First up - I decided to choose the Kenwood TS-440S.
It's a mid 1980's solid state rig with only a few components hidden away in custom ICs. There are some parts that you just can't buy new anymore (mostly these custom parts and stuff in the final RF amplifier section) but by and large it's all a big set of interconnected single-sided PCBs covered in cables and discrete components. There's the occasional bit of 74LS logic too.
It has some pretty clean and sensitive RX paths and TX is supposed to be very good for hours and hours of work. However, these devices are pretty old, and 30+ year electronics can have a large amount of wear and tear.
There are some pretty well known crappy issues too. One of them is the SonyBond compound used in the VCO (voltage controlled oscillator) sections - it's hydroscopic and degrades over time. This ends up throwing the VCOs way off and you end up having to clean it off of the PLL/RF boards. This is pretty well documented and although time consuming, it's not impossible to fix yourself.
I'll try to do a follow-up post with some pointers on tuning the TX path behaviour because I found a lot of really inconsistent suggestions on tuning things. The service manual is also a bit confusing at times on what voltages you should see where.
There are also issues with broken connectors and a lot of dry joints. I found a lot of dry joints in my 440s, which required a lot of tidying up.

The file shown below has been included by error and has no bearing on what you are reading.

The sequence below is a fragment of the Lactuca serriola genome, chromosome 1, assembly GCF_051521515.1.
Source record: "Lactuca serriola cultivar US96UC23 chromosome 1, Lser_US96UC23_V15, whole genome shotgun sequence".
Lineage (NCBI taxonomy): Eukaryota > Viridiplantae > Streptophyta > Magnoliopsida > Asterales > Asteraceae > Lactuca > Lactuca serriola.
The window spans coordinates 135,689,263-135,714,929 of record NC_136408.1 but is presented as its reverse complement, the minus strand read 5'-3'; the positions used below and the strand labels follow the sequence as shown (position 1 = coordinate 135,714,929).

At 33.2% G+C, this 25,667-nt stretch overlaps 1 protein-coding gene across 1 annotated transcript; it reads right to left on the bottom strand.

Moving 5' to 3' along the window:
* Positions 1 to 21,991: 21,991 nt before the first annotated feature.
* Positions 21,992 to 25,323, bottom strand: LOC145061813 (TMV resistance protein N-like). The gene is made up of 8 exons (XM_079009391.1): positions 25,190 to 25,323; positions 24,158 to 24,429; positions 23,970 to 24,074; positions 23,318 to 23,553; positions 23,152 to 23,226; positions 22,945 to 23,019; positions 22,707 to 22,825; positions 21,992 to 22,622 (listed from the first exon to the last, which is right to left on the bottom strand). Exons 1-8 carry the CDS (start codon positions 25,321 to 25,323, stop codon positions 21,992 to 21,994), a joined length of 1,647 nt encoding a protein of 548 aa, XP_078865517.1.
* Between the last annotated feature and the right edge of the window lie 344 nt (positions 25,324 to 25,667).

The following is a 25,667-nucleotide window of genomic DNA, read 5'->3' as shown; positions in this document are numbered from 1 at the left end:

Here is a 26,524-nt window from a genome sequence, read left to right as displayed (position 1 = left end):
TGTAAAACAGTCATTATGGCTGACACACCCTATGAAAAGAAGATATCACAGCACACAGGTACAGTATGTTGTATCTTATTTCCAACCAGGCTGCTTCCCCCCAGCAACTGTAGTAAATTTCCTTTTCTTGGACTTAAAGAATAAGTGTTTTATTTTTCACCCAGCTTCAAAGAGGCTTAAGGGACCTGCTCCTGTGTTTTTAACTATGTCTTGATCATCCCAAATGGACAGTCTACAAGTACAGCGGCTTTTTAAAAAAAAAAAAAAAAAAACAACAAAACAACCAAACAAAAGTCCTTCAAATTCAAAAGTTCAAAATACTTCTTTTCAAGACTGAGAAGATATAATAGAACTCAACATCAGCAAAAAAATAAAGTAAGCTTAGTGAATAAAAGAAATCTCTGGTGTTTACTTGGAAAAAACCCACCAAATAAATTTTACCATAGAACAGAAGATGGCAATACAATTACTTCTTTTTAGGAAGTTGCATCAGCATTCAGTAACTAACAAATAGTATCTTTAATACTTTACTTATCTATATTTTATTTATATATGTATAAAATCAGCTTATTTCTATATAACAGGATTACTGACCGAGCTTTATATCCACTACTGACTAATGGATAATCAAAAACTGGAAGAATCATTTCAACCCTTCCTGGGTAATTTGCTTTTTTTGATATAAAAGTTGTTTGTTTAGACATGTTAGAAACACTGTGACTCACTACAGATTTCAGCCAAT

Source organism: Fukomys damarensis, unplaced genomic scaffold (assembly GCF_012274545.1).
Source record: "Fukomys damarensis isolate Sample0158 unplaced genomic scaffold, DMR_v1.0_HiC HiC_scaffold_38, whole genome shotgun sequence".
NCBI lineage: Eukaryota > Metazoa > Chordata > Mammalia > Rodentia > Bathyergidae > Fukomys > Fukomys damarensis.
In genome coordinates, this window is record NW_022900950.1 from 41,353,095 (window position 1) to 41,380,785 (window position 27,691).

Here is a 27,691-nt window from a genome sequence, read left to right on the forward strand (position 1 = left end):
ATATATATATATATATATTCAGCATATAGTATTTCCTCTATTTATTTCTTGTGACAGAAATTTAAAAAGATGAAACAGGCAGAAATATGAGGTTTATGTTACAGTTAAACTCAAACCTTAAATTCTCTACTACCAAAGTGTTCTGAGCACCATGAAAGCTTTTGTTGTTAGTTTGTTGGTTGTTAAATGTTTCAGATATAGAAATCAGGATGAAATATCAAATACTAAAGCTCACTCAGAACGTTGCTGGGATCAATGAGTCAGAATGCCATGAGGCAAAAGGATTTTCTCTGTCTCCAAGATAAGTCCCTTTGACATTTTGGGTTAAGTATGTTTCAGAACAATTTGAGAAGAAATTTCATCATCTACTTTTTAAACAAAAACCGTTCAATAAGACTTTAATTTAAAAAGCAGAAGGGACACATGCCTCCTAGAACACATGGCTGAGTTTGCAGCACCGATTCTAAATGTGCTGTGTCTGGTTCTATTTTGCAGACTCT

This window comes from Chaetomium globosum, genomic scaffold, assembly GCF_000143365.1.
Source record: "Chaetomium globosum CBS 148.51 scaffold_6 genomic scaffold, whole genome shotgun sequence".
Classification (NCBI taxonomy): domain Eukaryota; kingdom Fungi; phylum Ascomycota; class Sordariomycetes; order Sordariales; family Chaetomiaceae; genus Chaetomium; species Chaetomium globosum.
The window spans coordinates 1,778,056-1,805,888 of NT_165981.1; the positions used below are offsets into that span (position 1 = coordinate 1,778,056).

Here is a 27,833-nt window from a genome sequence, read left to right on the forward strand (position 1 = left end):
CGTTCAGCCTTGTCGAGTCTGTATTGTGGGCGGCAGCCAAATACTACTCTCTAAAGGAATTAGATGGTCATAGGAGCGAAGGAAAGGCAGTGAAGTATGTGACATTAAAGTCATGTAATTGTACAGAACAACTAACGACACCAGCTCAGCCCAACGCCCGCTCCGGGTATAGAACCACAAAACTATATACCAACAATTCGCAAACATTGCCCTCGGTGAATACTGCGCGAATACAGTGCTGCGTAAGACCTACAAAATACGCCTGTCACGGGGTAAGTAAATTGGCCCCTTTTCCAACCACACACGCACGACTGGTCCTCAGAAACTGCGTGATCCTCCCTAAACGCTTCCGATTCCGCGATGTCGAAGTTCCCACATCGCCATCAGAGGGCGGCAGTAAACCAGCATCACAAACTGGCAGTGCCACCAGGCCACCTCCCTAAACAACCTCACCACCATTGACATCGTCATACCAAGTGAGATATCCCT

Next up in the TODO list for me is tuning the RX sensitivity to make sure it's optimal.
So, what I found with the first rig I fixed up! I wish I had taken more photos; I'll do that soon just for demonstration purposes.
- There were lots and lots of dry joints. Everywhere.
- Sonybond needed cleaning up - and when you do that, you have to tune VCO1 - which is the VCO generating the primary RF frequency for first stage mixing. This is used for both transmit and receive.
- The IF board was putting out a nice, clean 8.83MHz carrier, so that was nice.
- The transmit path hadn't been aligned in a long while, so the waveform on the output of the RF board was splatting overly large signals (> 3v peak to peak) into the finals, and this caused the finals to get very upset.
- .. and then ALC wasn't adjusted, so the filter board was overly aggressively asserting ALC.
- The transmit power control was very touchy - 100% carrier level at like 5% turning of the carrier level knob. Once the transmit path on the RF board was properly aligned, the RF drive output was properly putting out around 2.5v ptp -> 3.0v ptp and ALC was re-aligned on the filter board, the finals were behaving much better and the TX power control was much more linearly controllable.
- Then you have to re-do the finals bias level controls. Careful though, the alignment process says "turn to minimum first" before you re-bias things, but the board is mounted upside down so you may be biasing them to max. :)